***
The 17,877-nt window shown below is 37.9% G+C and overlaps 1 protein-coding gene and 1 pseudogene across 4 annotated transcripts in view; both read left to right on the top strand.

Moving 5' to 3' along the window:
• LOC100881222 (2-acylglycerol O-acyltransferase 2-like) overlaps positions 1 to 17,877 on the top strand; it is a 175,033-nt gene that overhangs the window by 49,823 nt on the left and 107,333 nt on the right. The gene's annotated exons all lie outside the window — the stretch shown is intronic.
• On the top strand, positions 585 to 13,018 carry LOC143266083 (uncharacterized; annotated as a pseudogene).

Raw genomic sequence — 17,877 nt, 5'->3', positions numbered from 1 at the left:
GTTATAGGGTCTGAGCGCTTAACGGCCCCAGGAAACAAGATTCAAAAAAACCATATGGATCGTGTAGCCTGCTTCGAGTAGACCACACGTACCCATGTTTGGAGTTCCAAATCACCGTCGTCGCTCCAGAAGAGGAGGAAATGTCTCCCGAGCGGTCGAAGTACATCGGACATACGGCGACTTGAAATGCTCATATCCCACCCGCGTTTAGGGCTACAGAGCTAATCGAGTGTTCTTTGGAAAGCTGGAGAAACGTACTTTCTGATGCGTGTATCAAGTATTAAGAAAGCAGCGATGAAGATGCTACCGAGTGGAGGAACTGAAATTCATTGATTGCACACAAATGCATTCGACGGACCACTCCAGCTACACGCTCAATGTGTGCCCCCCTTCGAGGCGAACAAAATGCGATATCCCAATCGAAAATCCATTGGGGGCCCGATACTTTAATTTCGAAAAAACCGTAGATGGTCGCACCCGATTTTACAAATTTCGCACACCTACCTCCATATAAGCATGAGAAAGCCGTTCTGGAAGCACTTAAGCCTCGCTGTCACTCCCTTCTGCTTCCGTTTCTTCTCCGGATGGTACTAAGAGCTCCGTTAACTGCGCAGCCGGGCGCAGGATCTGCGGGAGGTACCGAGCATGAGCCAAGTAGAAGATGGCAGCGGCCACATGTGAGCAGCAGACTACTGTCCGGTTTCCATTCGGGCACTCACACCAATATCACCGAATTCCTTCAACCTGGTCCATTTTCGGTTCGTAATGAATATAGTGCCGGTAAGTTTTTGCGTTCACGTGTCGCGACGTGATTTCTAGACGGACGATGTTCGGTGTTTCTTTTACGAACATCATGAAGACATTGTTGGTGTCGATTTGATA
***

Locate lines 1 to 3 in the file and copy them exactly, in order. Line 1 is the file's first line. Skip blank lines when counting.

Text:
The 17,877-nt window shown below is 37.9% G+C and overlaps 1 protein-coding gene and 1 pseudogene across 4 annotated transcripts in view; both read left to right on the top strand.

Moving 5' to 3' along the window:
• LOC100881222 (2-acylglycerol O-acyltransferase 2-like) overlaps positions 1 to 17,877 on the top strand; it is a 175,033-nt gene that overhangs the window by 49,823 nt on the left and 107,333 nt on the right. The gene's annotated exons all lie outside the window — the stretch shown is intronic.